Coming off the last post, in which I outed my family’s 2016 spending (and discovered that our habits were even worse than I feared), it’s time to look ahead at all we’ve been doing to get things in order. It has been a very busy week in that regard!
On a macro note, we’ve been having Conversations About Money. A lot of them! We talk about money pretty regularly anyway, but the past few weeks have been on another level. And it’s been great! We’ve concluded so far that:
A. We’re both committed to getting our spending down so we can leave the super-demanding jobs we’re not loving, but
B. We don’t want to sacrifice our happiness while doing it. I’ve been thinking of it like the difference between going on a crash diet (which doesn’t lead to long-term changes for most people) and making sustainable lifestyle changes that actually feel good while you’re doing them. We agree that some things that cost less actually make us happier than the more expensive alternative (cooking our own food, for just one example. Not that we don’t like going out to eat — actually we’re both adventurous eaters and love trying out different places around the city. But most of the eating out we do now is for convenience more than enjoyment.)… The trick is to carefully consider each time we spend money and ask the question: is this something I would enjoy NOT spending money on? The answer is often yes! I’ll go into more examples in future posts.
So let’s get to specifics. We’ve already done a few things to bring down our fixed spending:
- We price shopped our car insurance, which we haven’t done in a few years, and found out we could save $1000/year by switching to Geico (yeah, I’m not getting paid by them to say that, either). The rates were not that different last time we priced it out, but now they are. So that was an easy win.
- We raised the deductible on our homeowners’ insurance. It’s still at a level we can afford if something goes wrong, but the premium is a little lower, and it will still cover us in case of a catastrophe.
- We found out our employer has a dependent care FSA that should save us some money (about $900/year?) on daycare by paying for it pre-tax. But it’s not really a full $900 because I think by taking this we don’t get to take the child care tax credit. I’m not sure exactly how the math on that will work out, but we should still come out ahead. Just for this little exercise, I’ll estimate we may save $500 for the year.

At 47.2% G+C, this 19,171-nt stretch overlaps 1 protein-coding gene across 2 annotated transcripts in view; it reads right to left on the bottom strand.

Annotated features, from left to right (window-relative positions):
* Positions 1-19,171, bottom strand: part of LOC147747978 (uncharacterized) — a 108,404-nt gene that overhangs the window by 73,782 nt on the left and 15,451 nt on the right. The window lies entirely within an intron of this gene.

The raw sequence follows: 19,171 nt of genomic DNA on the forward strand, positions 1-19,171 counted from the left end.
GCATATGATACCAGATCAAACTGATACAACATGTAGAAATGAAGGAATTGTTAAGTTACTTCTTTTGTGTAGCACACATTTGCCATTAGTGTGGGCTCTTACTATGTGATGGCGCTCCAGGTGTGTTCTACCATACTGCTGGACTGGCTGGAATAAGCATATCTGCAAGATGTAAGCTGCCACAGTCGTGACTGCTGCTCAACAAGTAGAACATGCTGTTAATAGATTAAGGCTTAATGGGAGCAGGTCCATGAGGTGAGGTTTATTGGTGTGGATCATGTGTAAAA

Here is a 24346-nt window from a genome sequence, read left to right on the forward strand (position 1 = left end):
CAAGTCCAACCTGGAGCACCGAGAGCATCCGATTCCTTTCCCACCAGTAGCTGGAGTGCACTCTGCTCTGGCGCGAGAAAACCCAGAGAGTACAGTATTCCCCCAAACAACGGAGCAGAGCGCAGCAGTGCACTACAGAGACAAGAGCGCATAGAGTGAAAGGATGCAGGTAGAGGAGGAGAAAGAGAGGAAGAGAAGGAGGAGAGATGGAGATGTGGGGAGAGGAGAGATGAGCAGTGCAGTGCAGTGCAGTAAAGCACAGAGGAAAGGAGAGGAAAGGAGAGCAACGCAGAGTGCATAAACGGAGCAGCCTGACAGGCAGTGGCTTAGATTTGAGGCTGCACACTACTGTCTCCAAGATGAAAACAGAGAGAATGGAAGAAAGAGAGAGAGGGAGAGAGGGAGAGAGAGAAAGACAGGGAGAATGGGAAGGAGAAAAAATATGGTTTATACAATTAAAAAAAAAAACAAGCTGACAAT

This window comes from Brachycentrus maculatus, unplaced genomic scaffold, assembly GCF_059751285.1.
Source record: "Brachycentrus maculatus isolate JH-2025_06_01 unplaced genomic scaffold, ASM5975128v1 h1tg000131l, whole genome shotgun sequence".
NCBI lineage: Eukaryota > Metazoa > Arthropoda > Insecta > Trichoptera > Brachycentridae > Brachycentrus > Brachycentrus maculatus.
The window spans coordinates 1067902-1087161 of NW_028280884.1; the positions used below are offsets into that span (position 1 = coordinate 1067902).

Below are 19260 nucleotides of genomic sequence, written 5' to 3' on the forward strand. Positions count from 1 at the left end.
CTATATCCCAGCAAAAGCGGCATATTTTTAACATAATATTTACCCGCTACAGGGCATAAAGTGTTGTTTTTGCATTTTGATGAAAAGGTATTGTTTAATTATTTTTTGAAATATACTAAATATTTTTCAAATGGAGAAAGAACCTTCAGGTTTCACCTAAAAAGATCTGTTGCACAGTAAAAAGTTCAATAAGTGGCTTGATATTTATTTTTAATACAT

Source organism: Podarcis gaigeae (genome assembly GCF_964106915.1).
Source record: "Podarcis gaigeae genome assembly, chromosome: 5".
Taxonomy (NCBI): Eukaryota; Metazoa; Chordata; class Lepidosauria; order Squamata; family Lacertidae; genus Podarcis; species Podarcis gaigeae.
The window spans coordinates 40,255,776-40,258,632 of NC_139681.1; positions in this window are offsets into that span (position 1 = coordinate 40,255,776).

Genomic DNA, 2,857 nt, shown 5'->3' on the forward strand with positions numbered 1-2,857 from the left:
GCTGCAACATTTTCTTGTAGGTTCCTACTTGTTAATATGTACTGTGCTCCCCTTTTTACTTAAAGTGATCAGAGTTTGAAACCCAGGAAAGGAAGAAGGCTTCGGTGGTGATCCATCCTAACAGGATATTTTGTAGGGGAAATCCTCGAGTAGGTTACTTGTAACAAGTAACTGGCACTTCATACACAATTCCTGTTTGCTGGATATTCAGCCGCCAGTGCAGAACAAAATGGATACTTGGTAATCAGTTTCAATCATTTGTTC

- My husband cancelled his gym membership, which he started a few months ago and has not gotten into the habit of using.
- We’re thinking about our subscription entertainment services. Right now, we have a FIOS internet/basic cable/HBO and Showtime package ($95/mo), an Audible account ($16/mo), Netflix ($9/mo), Amazon Prime ($75/year, which works out to $6.25/mo), and a Sunday only subscription to the New York Times ($45/mo). That’s a lot of reading/watching opportunities for two people with limited downtime and aspirations of doing lots of other things when not working! We’re considering our options. We’re definitely keeping the Internet, but everything else is potentially on the chopping block; we already turned off our Netflix for now, and I think will suspend Audible for a while too as we have several books there that we haven’t gotten to listen to yet.
So, all together, those things account for the following savings:
|Child Care FSA||$42||$500|
|Total Spending reduction:||$229||$2,742|
Not too shabby!
Then, there are the non-fixed expenses, where the real work comes in.
I spent the weekend messing with spreadsheets. I had 2 goals: 1. Figure out where we’re spending our (non-fixed-expense) money so we can target the areas that we think have big savings potential, and 2. Revamp my weekly budgeting spreadsheet so that it’s more automated than the mess of a spreadsheet I used to use, and also so that it works for our newly combined finances.
Figuring out our past spending was… a frustrating morass. I’ve mentioned before that I hate Mint.com. But I thought using Mint might be the easiest way to get a handle on what we’ve been doing, since both my husband and I have accounts. I figured I could easily pull down our spending from there, and it theoretically should have already been categorized so I could get a nice clear picture of what we spent in 2016 and the beginning of this year. If only it were so easy! I think I have a whole post in me about how crappy Mint is, but for now, let’s just say… it took a lot of cleaning up to get the info I got out of Mint into any kind of useful form. And I still have some work to do to figure out what it all means. So far I’ve learned a few things I already knew: that the two biggest areas of spending that we’ll be tackling first are food and home improvement/home furnishings. And, we’ve already been taking big steps to address those, which I’ll go into more detail on later.
Revamping my weekly budgeting spreadsheet, though, was a smashing success. I’m hopeful that now that it’s set up, monitoring how things are going will be much more automated, and I’ll be able to use the data I’m so meticulously tracking for more things. If all goes well with the new and improved version over the next few days, I MAY even share a version of it on here for you to try out!
So all in all, things seem to be moving in the right direction. More to come!